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Emotional and psychological abuse as domestic violence, part one

Acts of domestic violence often trigger the decision to get a divorce. Prior acts of domestic violence also have a huge impact on the divorce-related issues of child custody and visitation. Mention the term “domestic violence,” however, and most Las Vegas residents will think only about physical violence committed by men against women. Yet according to many organizations and individuals who have worked on this issue, emotional and psychological abuse is both the worst type and most common type of domestic violence affecting women and children today.

One reason for this is that media coverage of domestic violence cases tends to focus on incidents of physical violence involving male abusers. Although we discussed the issue of men as victims of domestic violence in a previous post — another reason is provided by the simple statistical fact that most reported cases of domestic violence involve physical violence committed against women by male perpetrators.

Fortunately, lawmakers in Nevada and throughout the U.S., the United Nations and other individuals and organizations around the globe have taken a broader view and included acts of emotional and/or psychological abuse within their definitions of domestic violence.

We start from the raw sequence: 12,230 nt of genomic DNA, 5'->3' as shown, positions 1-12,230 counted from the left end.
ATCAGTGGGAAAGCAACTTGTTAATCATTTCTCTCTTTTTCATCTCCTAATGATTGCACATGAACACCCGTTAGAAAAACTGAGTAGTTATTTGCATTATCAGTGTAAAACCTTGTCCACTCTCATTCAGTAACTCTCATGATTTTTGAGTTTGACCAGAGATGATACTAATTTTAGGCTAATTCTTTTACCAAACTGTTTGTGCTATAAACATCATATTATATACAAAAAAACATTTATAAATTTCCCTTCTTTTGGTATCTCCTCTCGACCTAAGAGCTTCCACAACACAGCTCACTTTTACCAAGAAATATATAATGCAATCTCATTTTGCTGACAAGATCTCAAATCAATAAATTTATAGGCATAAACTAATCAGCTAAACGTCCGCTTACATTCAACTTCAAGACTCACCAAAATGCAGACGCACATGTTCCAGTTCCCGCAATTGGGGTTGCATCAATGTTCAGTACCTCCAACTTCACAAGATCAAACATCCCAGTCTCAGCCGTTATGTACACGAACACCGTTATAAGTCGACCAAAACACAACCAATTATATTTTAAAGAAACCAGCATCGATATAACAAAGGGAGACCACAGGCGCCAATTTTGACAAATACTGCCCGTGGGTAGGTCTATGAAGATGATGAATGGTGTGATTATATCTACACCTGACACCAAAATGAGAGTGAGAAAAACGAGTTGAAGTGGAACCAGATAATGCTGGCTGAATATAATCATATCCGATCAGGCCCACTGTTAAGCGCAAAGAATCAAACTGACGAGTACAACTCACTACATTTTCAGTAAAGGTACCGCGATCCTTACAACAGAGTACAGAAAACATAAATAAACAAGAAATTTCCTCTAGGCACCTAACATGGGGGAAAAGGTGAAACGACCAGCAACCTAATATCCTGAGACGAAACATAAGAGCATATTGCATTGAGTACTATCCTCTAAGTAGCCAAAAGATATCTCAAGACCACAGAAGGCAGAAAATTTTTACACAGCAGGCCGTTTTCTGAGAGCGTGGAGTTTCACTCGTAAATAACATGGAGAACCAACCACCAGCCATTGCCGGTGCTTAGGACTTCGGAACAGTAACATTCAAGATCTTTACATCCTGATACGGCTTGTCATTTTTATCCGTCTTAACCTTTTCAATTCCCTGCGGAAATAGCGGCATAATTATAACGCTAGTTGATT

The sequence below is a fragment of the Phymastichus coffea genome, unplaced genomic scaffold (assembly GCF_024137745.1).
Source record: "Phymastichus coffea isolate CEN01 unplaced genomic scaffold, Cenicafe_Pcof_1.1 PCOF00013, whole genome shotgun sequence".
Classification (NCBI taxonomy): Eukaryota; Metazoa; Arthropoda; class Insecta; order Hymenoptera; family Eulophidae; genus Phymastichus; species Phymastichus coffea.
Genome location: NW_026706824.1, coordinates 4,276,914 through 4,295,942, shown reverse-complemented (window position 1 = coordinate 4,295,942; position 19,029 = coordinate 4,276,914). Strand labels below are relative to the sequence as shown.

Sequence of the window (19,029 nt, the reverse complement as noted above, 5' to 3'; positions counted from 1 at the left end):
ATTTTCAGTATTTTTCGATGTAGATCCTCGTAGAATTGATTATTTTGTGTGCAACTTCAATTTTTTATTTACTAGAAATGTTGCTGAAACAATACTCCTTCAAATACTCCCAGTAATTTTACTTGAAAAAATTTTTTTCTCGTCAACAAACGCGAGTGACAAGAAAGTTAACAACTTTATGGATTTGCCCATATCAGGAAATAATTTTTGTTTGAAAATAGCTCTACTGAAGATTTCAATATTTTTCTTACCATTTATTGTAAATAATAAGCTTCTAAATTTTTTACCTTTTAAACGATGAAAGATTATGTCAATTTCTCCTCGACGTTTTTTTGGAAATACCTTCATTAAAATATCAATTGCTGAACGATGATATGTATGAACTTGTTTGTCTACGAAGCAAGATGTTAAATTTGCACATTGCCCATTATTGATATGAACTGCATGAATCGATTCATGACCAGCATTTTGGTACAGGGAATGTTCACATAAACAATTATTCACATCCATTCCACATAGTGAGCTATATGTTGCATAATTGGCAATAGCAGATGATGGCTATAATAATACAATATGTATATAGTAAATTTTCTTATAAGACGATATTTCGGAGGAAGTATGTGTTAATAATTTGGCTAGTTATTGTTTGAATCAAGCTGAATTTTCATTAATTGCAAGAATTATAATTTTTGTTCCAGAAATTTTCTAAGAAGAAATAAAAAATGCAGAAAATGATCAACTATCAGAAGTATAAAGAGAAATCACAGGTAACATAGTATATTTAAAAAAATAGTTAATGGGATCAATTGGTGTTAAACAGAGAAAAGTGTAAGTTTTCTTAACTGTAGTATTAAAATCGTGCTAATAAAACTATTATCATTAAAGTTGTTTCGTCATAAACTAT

The United Nations, for example, defined domestic violence in its 1993 Declaration on the Elimination of Violence against Women as including psychological harm caused by intimidation, persecution, threats of abandonment or abuse, confinement to the home, surveillance, threats to take away custody of the children, destruction of objects, isolation, verbal aggression and constant humiliation.

In Nevada, using force or the threat of force to compel a person do something or not do something they have a legal right to refrain from or engage in is defined as domestic violence, as is a “knowing, purposeful or reckless course of conduct intended to harass,” which can include emotionally and psychologically damaging acts such as stalking, trespassing, the destruction of property, harm inflicted on pets and other behaviors not listed in the state statute.

We’ll continue this discussion in our next post, with more of an emphasis on recognizing these types of abuse and the realities of domestic violence as it relates to Nevada divorce and family law.

Source: GMA News, “Emotional abuse: The most common type of domestic violence,” Veronica Pulumbarit, March 8, 2012

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